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Difference between revisions of "EclipseLink/UserGuide/MOXy/Relationships/Bidirectional Relationships"

Line 39: Line 39:
 
   <java-attributes>
 
   <java-attributes>
 
       <xml-element java-attribute="name" type="java.lang.String"/>
 
       <xml-element java-attribute="name" type="java.lang.String"/>
       <xml-element java-attribute="name" type="java.lang.String"/>
+
       <xml-element java-attribute="phones" type="PhoneNumber" container-type="java.util.ArrayList"/>
 
+
 
   </java-attributes>
 
   </java-attributes>
 
</java-type>
 
</java-type>

Revision as of 15:31, 26 April 2011


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Bidirectional Relationships

In order to map bidirectional relationships in EclipseLink MOXy, the back-pointer must be annotated as an @XmlInverseReference. Without this annotation, the cyclic relationship will result in an infinite loop during marshalling.

@XmlInverseReferences must specify the mappedBy attribute, which indicates the property on the opposite side of the relationship.


In this example, an Employee has a collection of PhoneNumbers, and each PhoneNumber has a back-pointer back to its Employee:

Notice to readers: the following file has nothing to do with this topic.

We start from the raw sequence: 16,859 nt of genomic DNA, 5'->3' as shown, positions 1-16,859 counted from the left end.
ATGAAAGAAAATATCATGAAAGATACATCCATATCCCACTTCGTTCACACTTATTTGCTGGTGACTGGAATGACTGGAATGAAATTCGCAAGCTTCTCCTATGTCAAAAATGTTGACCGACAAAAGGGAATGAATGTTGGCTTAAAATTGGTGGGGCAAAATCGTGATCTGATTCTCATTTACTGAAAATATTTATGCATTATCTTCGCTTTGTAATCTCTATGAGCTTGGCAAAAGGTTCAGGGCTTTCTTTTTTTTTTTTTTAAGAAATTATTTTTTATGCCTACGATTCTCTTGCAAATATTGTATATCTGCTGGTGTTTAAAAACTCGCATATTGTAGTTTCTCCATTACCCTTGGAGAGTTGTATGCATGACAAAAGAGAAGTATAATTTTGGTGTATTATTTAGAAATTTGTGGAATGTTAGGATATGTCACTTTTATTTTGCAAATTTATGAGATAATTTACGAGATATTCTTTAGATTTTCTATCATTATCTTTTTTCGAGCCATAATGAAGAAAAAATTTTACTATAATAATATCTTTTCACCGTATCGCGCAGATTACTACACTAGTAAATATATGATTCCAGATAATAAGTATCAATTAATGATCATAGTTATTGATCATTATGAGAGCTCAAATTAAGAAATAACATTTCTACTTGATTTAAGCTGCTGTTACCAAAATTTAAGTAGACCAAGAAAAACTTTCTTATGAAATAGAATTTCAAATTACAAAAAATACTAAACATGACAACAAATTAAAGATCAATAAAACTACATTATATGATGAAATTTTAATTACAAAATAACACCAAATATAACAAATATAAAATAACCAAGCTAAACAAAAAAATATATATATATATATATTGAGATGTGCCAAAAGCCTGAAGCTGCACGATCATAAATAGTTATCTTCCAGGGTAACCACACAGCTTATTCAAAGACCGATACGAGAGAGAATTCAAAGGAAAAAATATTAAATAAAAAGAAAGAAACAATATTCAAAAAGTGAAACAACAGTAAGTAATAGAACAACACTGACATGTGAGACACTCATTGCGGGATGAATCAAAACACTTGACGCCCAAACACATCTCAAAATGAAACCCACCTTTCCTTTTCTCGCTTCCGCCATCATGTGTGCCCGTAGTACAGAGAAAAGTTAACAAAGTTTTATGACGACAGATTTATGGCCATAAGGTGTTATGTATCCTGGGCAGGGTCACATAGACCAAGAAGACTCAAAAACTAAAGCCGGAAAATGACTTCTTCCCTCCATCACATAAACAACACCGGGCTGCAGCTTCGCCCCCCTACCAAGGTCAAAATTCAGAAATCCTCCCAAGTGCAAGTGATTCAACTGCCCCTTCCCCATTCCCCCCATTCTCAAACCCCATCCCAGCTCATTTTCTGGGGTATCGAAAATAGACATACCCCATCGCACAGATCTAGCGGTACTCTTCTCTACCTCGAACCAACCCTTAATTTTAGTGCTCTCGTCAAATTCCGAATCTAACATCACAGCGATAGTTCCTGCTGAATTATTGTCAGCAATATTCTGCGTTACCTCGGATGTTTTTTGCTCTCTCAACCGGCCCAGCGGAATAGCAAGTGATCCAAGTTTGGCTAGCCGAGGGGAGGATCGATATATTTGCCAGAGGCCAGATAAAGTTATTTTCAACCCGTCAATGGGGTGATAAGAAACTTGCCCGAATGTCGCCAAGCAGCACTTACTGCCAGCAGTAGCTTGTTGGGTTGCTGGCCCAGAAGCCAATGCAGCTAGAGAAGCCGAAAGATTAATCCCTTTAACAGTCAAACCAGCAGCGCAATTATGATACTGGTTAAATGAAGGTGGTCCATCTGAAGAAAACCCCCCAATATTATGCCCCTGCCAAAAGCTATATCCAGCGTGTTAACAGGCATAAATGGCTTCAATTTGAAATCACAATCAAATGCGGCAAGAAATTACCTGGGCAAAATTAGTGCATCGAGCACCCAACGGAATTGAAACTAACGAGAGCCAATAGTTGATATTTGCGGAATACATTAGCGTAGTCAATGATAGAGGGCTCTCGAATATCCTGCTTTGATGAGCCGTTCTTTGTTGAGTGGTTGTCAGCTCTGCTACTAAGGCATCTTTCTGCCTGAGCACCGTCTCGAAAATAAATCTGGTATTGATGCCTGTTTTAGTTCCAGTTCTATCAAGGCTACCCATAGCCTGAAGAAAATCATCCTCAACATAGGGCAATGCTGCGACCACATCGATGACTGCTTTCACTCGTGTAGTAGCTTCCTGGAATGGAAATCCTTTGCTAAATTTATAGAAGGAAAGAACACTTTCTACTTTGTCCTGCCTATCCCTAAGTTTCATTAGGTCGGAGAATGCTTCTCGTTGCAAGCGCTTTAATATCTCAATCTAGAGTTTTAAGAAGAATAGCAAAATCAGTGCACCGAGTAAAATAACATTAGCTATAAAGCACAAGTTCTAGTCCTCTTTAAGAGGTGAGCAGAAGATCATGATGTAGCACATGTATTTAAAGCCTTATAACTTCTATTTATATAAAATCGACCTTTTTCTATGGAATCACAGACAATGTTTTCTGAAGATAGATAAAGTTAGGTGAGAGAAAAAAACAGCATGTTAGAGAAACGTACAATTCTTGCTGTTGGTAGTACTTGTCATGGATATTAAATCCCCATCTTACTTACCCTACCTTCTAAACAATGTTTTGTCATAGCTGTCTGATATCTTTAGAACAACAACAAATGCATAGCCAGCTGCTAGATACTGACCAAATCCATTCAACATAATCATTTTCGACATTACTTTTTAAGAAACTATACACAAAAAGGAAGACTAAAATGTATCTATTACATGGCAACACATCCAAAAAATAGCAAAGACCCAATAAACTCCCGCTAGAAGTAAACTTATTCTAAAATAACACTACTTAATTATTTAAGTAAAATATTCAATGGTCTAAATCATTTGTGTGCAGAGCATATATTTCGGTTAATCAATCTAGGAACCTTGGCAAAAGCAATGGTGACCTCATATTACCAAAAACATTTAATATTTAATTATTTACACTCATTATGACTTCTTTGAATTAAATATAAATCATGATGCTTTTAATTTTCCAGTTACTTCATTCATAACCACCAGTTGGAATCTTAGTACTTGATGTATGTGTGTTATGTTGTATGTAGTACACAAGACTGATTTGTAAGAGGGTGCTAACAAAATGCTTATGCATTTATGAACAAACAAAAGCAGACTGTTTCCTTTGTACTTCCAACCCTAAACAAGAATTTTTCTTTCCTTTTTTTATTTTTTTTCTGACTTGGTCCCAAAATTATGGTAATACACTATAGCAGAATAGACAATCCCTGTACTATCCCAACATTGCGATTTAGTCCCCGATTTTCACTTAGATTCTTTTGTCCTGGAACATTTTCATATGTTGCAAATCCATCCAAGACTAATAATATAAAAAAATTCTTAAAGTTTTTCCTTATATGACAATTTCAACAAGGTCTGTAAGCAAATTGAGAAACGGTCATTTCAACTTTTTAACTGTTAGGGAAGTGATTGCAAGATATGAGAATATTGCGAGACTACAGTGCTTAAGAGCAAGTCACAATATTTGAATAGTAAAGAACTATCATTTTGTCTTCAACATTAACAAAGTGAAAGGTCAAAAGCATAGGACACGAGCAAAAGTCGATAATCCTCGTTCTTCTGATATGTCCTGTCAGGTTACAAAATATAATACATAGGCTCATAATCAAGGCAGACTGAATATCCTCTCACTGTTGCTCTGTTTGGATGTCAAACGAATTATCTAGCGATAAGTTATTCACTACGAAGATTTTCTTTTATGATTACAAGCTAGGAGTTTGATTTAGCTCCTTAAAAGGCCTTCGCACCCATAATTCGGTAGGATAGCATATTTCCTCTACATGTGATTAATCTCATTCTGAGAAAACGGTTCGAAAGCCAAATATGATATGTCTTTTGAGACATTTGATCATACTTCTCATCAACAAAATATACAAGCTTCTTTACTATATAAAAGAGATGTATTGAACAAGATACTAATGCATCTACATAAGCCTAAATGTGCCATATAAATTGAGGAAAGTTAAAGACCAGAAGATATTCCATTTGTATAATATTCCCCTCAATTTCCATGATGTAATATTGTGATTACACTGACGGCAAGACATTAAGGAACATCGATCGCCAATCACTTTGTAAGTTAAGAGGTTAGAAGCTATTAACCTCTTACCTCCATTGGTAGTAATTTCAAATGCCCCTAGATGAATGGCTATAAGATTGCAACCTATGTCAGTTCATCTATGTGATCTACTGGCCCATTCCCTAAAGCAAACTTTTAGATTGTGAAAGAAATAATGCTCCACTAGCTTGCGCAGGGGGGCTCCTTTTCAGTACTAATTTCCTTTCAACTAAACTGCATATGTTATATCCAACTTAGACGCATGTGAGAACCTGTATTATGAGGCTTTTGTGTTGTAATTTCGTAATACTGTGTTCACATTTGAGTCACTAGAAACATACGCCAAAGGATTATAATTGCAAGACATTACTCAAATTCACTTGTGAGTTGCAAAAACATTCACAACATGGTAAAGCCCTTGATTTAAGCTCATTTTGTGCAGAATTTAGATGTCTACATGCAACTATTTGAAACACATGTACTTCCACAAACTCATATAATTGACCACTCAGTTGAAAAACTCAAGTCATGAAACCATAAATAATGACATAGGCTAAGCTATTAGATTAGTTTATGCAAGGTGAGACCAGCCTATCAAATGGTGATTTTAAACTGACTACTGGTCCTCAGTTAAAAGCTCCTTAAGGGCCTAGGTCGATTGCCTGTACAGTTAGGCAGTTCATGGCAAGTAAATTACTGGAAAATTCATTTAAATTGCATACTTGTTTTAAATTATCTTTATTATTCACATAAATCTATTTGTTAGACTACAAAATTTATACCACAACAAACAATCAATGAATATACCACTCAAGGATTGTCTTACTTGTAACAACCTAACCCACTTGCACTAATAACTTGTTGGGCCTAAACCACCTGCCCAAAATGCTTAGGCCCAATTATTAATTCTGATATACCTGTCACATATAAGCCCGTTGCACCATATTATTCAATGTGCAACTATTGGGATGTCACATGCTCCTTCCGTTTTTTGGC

@XmlAccessorType(XmlAccessType.FIELD)
public class Employee {
   private String name;
   private List<PhoneNumber> phones = new ArrayList<PhoneNumber>();
   ...
}
 
@XmlAccessorType(XmlAccessType.FIELD)
public class PhoneNumber {
   private String number;
   @XmlInverseReference(mappedBy="phones")
   private Employee employee;
   ...
}


The following example shows how to define this mapping in EclipseLink's OXM metadata format:

...
<java-type name="Employee">
   <java-attributes>
      <xml-element java-attribute="name" type="java.lang.String"/>
      <xml-element java-attribute="phones" type="PhoneNumber" container-type="java.util.ArrayList"/>
   </java-attributes>
</java-type>
 
<java-type name="PhoneNumber">
   <java-attributes>
      <xml-value java-attribute="areaCode" name="area-code" type="java.lang.Integer"/>
      <xml-value java-attribute="number" type="java.lang.Integer"/>
      <xml-value java-attribute="extension" type="java.lang.Integer"/>
   </java-attributes>
</java-type>
...


In addition, when using @XmlInverseReference, it is not necessary to explicitly set the back-pointer in your Java code; EclipseLink will do this for you automatically:

Employee emp = new Employee();
emp.setName("Bob Smith");
 
PhoneNumber p = new PhoneNumber();
p.setNumber("555-1212");
 
emp.getPhones().add(p);
 
// Not Necessary
// p.setEmployee(emp);


@XmlInverseReference back-pointers can be used with the following types of mappings:


@XmlInverseReference can be particularly useful when mapping JPA entities to XML. For an example, please see Binding JPA Relationships to XML.


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